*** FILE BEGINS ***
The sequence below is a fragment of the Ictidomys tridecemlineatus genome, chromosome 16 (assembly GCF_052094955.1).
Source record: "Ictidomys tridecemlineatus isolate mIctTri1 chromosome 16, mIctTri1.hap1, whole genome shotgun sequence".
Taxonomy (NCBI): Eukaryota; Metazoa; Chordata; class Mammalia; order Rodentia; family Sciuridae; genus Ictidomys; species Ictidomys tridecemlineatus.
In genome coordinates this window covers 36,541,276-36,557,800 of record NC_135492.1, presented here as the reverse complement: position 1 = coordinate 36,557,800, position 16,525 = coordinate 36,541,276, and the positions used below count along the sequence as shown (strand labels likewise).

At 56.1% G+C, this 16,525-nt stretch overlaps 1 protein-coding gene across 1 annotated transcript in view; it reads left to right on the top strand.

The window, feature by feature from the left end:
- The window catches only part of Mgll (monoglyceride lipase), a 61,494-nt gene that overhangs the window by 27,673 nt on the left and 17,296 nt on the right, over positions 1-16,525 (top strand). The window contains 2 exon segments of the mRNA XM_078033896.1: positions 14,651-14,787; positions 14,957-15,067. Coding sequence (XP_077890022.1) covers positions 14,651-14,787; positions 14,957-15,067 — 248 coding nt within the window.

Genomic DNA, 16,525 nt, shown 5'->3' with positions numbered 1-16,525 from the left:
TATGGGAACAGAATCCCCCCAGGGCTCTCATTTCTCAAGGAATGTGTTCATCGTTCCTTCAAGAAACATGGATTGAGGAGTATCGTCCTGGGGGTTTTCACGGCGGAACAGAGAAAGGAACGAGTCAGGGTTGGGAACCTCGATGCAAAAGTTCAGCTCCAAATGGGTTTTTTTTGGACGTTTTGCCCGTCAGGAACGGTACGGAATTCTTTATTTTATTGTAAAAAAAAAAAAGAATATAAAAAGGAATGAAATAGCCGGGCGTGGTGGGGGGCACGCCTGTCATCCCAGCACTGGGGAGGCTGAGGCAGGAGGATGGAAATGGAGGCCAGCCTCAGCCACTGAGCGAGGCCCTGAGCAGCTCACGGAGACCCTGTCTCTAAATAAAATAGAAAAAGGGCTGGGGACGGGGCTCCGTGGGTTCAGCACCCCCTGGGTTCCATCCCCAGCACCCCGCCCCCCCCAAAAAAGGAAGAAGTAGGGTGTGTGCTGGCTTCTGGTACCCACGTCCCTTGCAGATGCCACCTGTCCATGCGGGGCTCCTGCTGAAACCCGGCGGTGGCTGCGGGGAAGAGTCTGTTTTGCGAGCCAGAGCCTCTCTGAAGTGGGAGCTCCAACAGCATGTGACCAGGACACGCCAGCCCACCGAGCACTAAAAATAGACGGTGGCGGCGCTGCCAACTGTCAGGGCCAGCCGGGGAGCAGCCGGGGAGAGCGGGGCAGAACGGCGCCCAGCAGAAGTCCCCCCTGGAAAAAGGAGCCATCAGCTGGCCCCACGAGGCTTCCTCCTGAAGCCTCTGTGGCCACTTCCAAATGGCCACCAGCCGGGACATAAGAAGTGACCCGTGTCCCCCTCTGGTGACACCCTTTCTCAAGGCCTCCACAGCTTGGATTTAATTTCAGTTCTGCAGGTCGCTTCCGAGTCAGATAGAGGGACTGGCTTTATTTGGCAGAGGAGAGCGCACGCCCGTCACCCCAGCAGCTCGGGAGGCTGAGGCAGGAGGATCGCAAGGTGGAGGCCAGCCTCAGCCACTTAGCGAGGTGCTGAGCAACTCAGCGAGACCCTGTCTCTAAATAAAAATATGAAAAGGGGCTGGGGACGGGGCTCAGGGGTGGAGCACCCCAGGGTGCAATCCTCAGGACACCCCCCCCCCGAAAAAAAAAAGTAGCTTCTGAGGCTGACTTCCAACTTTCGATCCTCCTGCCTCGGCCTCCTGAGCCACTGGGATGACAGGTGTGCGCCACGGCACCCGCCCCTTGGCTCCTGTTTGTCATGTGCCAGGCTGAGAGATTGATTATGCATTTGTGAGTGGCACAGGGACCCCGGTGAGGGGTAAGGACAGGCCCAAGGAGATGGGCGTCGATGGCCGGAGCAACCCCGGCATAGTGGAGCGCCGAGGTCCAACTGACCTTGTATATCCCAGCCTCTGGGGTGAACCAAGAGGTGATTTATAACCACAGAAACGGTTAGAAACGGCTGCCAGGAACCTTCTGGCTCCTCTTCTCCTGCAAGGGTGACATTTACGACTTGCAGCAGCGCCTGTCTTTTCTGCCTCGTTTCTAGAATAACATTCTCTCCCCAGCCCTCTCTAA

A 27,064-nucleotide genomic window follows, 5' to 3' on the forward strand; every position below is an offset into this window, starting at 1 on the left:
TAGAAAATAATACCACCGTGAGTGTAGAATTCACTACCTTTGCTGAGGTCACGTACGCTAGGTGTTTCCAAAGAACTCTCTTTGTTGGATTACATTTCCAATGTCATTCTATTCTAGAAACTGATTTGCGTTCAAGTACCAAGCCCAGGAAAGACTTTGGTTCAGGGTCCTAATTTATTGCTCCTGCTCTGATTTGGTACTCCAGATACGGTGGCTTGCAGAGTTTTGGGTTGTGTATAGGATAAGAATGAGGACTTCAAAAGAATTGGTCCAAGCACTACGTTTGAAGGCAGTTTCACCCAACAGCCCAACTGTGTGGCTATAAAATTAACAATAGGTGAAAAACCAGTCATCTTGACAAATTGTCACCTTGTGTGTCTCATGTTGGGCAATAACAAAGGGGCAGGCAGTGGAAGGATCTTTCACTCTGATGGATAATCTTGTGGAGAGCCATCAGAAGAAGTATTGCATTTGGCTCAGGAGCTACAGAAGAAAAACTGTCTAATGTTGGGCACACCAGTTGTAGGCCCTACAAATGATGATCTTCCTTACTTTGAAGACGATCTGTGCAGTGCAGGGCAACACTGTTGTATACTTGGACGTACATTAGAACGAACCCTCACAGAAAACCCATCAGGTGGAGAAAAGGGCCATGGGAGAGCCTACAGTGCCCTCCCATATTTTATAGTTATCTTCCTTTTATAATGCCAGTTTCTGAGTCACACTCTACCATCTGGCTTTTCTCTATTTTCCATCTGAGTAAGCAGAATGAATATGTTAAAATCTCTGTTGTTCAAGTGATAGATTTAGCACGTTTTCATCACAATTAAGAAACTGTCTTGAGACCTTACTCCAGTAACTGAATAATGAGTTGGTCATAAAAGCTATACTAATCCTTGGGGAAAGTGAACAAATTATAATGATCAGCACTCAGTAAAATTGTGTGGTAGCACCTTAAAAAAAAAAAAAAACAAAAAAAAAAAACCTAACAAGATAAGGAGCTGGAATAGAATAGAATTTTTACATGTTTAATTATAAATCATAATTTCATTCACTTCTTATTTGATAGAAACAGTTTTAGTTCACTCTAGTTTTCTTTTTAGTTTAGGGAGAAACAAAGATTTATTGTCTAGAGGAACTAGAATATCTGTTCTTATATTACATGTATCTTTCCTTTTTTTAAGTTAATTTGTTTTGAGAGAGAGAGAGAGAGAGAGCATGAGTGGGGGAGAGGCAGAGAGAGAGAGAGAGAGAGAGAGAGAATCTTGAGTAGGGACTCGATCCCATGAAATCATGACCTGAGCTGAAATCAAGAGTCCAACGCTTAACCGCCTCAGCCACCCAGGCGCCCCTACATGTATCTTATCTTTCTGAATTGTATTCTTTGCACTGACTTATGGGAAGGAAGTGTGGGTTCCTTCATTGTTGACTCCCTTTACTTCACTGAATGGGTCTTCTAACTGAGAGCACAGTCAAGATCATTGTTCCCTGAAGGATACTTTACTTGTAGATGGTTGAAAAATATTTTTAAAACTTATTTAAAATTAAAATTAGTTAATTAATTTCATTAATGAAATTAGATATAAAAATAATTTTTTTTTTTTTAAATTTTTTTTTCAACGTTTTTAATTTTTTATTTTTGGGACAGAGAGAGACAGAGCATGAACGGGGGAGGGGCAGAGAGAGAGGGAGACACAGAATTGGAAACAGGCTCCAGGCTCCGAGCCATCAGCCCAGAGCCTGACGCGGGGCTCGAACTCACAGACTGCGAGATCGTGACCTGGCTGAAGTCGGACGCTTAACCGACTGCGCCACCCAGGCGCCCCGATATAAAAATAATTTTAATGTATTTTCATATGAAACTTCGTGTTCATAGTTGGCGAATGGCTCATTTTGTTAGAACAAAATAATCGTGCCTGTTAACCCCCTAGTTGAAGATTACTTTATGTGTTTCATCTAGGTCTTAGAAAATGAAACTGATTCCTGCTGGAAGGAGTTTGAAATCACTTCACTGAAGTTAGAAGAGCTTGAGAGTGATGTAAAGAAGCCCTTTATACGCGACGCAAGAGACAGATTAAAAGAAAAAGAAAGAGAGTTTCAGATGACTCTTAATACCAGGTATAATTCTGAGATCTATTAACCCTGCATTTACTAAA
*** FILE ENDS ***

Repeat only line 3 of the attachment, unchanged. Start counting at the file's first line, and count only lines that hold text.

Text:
Taxonomy (NCBI): Eukaryota; Metazoa; Chordata; class Mammalia; order Rodentia; family Sciuridae; genus Ictidomys; species Ictidomys tridecemlineatus.